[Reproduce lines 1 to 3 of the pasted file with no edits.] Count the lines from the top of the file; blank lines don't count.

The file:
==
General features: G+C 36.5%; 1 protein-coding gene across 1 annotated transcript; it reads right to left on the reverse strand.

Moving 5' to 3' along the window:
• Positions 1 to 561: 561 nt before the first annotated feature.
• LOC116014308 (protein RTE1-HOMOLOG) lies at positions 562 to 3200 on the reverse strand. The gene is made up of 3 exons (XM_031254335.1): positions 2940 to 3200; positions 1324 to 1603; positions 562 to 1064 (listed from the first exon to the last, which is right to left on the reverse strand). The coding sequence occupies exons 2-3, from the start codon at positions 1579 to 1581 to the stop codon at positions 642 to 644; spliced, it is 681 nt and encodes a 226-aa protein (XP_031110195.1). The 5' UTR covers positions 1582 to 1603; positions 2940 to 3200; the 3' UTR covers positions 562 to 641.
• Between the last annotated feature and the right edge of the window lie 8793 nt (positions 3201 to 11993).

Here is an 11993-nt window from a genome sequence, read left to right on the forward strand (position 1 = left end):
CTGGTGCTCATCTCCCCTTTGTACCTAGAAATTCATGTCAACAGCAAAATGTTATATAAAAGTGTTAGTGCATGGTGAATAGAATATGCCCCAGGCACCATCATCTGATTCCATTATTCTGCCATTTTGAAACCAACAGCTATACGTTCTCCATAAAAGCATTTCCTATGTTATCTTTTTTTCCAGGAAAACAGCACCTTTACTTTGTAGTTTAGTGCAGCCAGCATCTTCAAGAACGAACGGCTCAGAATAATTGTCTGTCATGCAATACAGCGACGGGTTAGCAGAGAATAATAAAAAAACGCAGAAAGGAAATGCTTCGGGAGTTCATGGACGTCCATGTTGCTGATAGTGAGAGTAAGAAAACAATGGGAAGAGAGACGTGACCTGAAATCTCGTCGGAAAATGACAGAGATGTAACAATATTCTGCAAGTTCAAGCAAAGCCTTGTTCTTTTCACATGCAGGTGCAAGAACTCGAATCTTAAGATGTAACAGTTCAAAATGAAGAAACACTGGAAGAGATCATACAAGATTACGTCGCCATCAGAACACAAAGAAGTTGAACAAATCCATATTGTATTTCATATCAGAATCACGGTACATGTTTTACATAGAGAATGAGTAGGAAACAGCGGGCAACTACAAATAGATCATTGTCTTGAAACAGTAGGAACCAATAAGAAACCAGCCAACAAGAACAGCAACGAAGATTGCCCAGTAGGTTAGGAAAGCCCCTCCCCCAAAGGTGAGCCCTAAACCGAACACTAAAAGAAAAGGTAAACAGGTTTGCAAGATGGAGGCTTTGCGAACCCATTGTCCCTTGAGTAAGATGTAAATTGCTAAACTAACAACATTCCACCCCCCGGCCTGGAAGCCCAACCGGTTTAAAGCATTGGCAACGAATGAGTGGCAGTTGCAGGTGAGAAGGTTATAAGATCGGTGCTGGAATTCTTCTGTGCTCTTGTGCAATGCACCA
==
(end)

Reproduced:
General features: G+C 36.5%; 1 protein-coding gene across 1 annotated transcript; it reads right to left on the reverse strand.

Moving 5' to 3' along the window:
• Positions 1 to 561: 561 nt before the first annotated feature.